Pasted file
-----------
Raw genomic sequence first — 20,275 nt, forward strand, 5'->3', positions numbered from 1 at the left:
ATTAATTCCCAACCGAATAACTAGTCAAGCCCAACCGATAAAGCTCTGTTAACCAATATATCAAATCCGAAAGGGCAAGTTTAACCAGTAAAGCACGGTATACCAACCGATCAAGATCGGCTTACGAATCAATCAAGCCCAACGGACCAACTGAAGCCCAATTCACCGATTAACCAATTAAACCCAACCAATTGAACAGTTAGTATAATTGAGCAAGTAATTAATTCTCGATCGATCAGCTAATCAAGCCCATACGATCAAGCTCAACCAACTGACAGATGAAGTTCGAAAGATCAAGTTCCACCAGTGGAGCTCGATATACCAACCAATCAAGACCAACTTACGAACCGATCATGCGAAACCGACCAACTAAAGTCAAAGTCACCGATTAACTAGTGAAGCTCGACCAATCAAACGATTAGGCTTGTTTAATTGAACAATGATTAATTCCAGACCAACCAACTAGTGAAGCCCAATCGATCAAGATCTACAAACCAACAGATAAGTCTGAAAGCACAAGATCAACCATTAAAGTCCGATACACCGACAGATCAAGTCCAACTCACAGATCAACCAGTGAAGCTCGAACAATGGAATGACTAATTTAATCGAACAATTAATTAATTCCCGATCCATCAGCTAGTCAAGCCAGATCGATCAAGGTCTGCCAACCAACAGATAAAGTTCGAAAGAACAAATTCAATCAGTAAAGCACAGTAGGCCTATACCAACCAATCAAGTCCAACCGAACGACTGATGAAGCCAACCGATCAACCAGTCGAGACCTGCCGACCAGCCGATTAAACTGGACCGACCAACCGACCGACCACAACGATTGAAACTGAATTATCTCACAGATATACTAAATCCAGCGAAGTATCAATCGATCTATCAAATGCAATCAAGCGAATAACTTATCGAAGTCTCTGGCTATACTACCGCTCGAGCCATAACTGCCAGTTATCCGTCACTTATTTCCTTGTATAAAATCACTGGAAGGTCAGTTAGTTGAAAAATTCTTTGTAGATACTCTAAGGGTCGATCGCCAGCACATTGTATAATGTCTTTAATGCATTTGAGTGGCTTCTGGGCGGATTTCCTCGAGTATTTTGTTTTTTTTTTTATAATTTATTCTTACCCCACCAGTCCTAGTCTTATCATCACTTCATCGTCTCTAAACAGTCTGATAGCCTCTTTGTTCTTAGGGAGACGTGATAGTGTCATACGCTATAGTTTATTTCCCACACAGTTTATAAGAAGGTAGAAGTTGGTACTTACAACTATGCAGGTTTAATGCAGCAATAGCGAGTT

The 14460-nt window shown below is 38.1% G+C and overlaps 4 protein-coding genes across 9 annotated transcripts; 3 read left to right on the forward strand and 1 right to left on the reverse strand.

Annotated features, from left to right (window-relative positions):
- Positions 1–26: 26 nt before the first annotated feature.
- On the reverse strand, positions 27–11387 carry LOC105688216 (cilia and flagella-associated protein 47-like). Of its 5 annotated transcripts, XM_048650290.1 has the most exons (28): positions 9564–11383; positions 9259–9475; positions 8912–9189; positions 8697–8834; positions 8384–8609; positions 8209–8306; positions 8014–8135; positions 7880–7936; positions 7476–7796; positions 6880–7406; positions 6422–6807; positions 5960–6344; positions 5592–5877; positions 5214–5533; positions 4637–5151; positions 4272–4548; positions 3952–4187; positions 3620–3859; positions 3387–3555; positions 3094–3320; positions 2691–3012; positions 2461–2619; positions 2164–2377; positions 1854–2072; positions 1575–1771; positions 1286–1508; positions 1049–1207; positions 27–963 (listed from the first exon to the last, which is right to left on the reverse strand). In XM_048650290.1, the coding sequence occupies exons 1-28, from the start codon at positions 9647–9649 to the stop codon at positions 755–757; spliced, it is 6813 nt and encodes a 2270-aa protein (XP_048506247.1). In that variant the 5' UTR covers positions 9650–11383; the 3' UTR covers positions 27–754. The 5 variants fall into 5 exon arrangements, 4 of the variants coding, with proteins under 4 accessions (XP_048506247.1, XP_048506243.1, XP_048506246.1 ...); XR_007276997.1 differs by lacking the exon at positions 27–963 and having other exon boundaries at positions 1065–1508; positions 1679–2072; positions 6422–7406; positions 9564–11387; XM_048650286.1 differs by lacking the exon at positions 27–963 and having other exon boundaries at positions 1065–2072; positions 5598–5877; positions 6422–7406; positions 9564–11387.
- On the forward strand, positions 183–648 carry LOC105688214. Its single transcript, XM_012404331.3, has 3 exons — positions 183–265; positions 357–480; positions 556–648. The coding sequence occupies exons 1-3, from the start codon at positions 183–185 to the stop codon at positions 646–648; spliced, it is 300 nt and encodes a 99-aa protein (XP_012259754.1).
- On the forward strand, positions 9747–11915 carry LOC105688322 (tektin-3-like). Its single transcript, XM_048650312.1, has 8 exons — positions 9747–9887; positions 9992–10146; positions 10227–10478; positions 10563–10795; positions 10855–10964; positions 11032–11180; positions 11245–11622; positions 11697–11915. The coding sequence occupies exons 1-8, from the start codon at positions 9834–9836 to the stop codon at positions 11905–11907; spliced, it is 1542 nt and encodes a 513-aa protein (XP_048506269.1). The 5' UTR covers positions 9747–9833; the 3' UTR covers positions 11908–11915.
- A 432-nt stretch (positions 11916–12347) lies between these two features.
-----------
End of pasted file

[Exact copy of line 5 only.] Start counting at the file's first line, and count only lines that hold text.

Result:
- Positions 1–26: 26 nt before the first annotated feature.